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There’s nothing quite like an unscheduled break from school to get students excited. This seems to be especially in North Dakota, when school often plunges on, despite 6 foot drifts of blowing snow. Okay, that is an exaggeration, but nontheless, a cancellation is unexpected and can be exciting.

Therefore, in 1918, on this day, Governor Lynn J. Frazier must have made many children very happy when he signed a proclamation that gave a good many students in North Dakota their own unscheduled break. In fact, he gave every student in the state, students of “both city and rural” areas, Friday, March 8, off from school.

However, these kids didn’t get an automatic break; they were assigned a different sort of job. With a “national crisis” of a shortage of food, Frazier said, “We are all determined that our state shall do its share in producing large quantities of food products. How well we succeed will depend upon the amount of individual effort that is put into this work.”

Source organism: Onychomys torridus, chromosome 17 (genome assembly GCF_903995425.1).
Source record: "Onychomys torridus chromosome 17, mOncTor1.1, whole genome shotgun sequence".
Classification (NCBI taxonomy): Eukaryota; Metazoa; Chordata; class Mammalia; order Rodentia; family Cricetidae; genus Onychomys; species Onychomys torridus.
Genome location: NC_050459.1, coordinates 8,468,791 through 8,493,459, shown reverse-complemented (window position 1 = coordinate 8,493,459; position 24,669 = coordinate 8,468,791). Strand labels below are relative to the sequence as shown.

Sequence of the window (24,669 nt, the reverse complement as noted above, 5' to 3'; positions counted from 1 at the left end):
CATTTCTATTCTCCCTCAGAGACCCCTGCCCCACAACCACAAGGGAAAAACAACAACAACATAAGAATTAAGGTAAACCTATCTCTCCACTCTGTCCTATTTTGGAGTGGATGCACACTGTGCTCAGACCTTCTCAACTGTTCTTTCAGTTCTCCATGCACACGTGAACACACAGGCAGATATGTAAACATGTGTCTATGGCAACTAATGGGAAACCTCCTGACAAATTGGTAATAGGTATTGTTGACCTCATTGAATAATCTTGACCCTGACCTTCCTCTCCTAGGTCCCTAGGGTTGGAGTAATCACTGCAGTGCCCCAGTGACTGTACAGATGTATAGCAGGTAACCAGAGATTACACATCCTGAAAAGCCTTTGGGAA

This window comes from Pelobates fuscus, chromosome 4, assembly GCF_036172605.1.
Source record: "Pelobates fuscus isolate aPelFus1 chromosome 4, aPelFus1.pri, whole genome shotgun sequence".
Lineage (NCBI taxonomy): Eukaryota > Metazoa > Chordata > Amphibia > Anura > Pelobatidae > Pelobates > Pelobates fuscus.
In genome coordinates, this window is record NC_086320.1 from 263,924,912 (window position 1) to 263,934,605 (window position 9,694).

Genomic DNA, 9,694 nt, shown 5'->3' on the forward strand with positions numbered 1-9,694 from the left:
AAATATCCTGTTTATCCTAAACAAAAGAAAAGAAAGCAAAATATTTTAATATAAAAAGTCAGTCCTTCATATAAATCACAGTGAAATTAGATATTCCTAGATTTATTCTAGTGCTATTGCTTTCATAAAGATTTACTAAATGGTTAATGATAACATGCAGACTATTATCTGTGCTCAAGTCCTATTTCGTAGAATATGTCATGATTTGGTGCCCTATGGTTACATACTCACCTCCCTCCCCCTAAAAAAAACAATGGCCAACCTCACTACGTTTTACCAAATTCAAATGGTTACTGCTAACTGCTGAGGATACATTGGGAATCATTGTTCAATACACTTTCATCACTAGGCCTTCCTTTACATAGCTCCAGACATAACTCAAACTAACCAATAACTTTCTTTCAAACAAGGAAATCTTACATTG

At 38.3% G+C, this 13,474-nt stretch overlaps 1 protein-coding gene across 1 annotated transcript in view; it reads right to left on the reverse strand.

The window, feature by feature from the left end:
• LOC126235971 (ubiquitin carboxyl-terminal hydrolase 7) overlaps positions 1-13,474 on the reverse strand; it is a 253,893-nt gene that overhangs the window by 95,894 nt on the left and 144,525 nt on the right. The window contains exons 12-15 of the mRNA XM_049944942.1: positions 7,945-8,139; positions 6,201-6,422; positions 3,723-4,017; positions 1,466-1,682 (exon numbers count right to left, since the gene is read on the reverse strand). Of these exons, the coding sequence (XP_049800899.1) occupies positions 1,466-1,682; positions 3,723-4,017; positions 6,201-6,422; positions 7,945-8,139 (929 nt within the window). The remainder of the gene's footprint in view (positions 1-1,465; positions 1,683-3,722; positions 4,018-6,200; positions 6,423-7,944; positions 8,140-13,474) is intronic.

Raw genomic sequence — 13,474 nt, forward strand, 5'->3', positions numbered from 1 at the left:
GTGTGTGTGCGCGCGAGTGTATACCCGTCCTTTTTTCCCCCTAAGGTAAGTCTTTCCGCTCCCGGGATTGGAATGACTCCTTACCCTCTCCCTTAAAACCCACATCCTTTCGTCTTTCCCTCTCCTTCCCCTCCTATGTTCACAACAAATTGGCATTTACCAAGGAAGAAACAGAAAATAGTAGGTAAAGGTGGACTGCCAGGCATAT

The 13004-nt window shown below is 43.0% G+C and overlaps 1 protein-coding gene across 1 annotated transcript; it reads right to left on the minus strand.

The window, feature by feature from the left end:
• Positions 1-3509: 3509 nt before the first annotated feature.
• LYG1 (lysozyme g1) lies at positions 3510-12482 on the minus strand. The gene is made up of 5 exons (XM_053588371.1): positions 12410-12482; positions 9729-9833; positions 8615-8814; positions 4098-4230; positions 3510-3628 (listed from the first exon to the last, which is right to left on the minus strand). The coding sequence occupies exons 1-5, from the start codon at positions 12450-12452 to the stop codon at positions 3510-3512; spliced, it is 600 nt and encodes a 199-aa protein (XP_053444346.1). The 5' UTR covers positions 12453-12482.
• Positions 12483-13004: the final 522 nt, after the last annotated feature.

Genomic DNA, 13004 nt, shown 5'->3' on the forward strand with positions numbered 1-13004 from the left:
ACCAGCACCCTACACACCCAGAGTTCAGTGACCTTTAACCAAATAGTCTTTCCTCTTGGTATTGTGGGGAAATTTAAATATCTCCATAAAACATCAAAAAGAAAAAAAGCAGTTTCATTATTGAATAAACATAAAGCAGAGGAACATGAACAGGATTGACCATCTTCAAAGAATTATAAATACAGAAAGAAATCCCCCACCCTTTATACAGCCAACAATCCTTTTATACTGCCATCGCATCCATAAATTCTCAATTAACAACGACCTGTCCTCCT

In allowing each individual and the state itself to reach his or her full potential in aiding with the food production of the state, it became necessary to collect data “to insure a large acreage being seeded the coming season.” So there was going to be a house to house canvass “in every community” across the state.

Frazier called on the superintendent, the teachers, and especially the school children to help with this. He thought that with everyone helping, the job could be done in two days.

The students were to be assigned to different regions of the lands by their teachers and superintendents. Questionnaires were to be given to the students who lived in rural areas, so that they might also take inventory of the supplies of feed and seed, livestock and machinery, and other items as necessary. The students who lived in the cities were to be given a different form, which they could use to take note of the amount of labor available for the different capacities of services on farms.

It was perhaps a bit different than what those school children would have expected to do on a day off, but as Frazier said, it would give the young people “an opportunity to render patriotic service of great importance alike to our state and nation.”

By Sarah Walker


The Stanly Sun, Thursday, Feb. 21, p.1